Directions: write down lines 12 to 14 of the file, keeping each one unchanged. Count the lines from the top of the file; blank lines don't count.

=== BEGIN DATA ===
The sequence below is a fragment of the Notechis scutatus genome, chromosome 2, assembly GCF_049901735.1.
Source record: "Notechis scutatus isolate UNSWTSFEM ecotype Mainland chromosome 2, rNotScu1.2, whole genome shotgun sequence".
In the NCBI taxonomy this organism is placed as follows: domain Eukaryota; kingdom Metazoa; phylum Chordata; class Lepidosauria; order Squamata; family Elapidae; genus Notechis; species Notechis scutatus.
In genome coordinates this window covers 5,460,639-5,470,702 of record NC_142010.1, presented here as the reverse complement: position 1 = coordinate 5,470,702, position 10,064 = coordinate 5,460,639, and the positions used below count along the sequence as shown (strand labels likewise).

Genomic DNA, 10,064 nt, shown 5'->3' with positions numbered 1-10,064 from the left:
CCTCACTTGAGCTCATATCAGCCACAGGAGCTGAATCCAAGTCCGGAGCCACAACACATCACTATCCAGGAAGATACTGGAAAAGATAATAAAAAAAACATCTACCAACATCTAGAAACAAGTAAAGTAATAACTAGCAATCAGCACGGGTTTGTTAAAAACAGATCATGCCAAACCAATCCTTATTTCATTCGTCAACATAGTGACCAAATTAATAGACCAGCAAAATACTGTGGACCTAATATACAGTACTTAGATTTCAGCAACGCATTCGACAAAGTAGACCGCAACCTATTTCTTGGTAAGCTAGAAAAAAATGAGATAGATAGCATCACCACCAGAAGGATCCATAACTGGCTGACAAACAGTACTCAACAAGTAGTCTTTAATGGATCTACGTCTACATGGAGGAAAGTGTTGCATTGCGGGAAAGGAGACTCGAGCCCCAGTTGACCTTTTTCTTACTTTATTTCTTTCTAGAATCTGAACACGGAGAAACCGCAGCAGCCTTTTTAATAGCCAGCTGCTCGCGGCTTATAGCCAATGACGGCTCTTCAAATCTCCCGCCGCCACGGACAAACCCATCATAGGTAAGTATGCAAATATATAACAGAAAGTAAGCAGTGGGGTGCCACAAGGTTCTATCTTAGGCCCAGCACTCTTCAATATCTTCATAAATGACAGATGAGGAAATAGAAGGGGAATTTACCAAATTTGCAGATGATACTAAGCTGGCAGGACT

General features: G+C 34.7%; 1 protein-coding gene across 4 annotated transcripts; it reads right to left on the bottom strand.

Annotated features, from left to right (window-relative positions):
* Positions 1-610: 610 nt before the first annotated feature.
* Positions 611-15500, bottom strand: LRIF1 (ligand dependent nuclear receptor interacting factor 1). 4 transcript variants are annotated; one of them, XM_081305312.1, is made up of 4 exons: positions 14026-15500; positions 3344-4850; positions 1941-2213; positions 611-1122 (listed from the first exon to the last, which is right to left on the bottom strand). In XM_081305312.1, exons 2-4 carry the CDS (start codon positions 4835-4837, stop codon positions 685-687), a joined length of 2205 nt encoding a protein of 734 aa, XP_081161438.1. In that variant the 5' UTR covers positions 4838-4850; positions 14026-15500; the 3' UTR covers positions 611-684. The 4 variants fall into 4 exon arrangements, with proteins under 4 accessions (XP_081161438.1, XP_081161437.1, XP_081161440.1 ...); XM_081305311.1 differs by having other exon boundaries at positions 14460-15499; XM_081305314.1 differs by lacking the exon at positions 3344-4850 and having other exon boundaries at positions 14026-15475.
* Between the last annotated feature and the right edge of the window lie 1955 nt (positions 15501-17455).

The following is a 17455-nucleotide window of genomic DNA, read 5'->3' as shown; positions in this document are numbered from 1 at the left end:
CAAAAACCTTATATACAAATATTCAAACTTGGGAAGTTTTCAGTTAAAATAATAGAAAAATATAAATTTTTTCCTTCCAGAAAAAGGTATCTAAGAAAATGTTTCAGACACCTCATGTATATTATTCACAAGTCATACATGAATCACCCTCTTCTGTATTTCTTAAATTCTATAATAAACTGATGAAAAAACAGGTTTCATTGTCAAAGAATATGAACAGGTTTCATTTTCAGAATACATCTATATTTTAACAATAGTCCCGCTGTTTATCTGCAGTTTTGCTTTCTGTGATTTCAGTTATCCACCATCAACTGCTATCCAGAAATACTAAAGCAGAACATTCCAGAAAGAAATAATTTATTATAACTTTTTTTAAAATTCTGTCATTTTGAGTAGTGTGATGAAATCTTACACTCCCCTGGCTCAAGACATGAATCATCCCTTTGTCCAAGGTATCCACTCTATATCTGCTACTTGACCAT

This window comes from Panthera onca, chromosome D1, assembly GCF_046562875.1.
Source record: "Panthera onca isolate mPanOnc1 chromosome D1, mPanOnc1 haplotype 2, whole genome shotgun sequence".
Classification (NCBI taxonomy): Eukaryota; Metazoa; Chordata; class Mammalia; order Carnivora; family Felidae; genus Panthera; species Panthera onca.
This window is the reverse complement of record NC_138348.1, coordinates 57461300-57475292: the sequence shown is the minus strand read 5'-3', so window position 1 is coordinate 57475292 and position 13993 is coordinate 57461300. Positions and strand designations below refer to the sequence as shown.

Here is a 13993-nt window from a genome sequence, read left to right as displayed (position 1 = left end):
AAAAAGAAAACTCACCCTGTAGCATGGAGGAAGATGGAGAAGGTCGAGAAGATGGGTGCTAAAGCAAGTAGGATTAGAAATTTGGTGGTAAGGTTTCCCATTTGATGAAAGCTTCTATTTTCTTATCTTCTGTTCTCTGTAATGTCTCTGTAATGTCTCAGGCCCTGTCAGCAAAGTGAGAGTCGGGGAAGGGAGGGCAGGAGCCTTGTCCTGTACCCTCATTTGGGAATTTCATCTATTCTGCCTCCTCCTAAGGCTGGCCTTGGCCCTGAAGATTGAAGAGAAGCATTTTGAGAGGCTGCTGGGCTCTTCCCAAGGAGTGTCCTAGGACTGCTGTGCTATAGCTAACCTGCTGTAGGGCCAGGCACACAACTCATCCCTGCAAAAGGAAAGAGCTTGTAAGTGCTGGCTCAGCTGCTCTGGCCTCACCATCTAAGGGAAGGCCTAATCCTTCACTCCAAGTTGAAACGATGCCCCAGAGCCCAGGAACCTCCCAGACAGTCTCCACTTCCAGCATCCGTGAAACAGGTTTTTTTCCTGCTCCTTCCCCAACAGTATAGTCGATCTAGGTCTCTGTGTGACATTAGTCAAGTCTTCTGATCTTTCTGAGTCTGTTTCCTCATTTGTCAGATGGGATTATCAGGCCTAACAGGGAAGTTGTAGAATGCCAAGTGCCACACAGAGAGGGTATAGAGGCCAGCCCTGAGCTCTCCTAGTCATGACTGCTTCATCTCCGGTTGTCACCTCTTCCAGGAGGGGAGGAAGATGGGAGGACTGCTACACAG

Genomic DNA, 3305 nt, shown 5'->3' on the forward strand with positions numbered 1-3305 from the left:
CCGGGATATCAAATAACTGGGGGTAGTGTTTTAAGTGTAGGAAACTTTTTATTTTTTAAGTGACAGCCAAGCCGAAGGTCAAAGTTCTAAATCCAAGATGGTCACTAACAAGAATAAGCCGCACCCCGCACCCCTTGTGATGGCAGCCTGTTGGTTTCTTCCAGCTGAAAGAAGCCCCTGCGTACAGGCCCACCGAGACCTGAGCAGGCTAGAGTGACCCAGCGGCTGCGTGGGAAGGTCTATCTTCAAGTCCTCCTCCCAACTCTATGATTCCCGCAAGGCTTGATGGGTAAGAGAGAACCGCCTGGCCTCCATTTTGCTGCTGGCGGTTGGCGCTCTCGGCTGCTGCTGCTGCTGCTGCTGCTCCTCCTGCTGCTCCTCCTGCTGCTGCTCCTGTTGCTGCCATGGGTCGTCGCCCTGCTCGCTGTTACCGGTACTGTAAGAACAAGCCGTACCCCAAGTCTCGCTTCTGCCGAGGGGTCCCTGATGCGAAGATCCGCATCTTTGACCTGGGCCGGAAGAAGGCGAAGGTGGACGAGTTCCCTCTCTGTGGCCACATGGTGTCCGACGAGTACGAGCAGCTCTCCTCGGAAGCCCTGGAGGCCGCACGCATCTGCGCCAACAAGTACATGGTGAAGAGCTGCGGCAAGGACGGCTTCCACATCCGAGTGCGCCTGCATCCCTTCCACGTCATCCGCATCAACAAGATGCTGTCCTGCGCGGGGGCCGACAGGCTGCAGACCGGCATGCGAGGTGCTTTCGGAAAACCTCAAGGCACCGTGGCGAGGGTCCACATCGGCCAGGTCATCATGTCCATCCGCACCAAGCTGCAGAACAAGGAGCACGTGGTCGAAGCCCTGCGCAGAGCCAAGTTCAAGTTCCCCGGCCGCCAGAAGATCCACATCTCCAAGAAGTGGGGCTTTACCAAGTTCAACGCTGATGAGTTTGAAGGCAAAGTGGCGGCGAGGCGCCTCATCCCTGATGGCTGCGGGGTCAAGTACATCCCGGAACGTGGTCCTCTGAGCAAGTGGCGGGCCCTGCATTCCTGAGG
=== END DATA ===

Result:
The following is a 17455-nucleotide window of genomic DNA, read 5'->3' as shown; positions in this document are numbered from 1 at the left end:
CAAAAACCTTATATACAAATATTCAAACTTGGGAAGTTTTCAGTTAAAATAATAGAAAAATATAAATTTTTTCCTTCCAGAAAAAGGTATCTAAGAAAATGTTTCAGACACCTCATGTATATTATTCACAAGTCATACATGAATCACCCTCTTCTGTATTTCTTAAATTCTATAATAAACTGATGAAAAAACAGGTTTCATTGTCAAAGAATATGAACAGGTTTCATTTTCAGAATACATCTATATTTTAACAATAGTCCCGCTGTTTATCTGCAGTTTTGCTTTCTGTGATTTCAGTTATCCACCATCAACTGCTATCCAGAAATACTAAAGCAGAACATTCCAGAAAGAAATAATTTATTATAACTTTTTTTAAAATTCTGTCATTTTGAGTAGTGTGATGAAATCTTACACTCCCCTGGCTCAAGACATGAATCATCCCTTTGTCCAAGGTATCCACTCTATATCTGCTACTTGACCAT

This window comes from Panthera onca, chromosome D1, assembly GCF_046562875.1.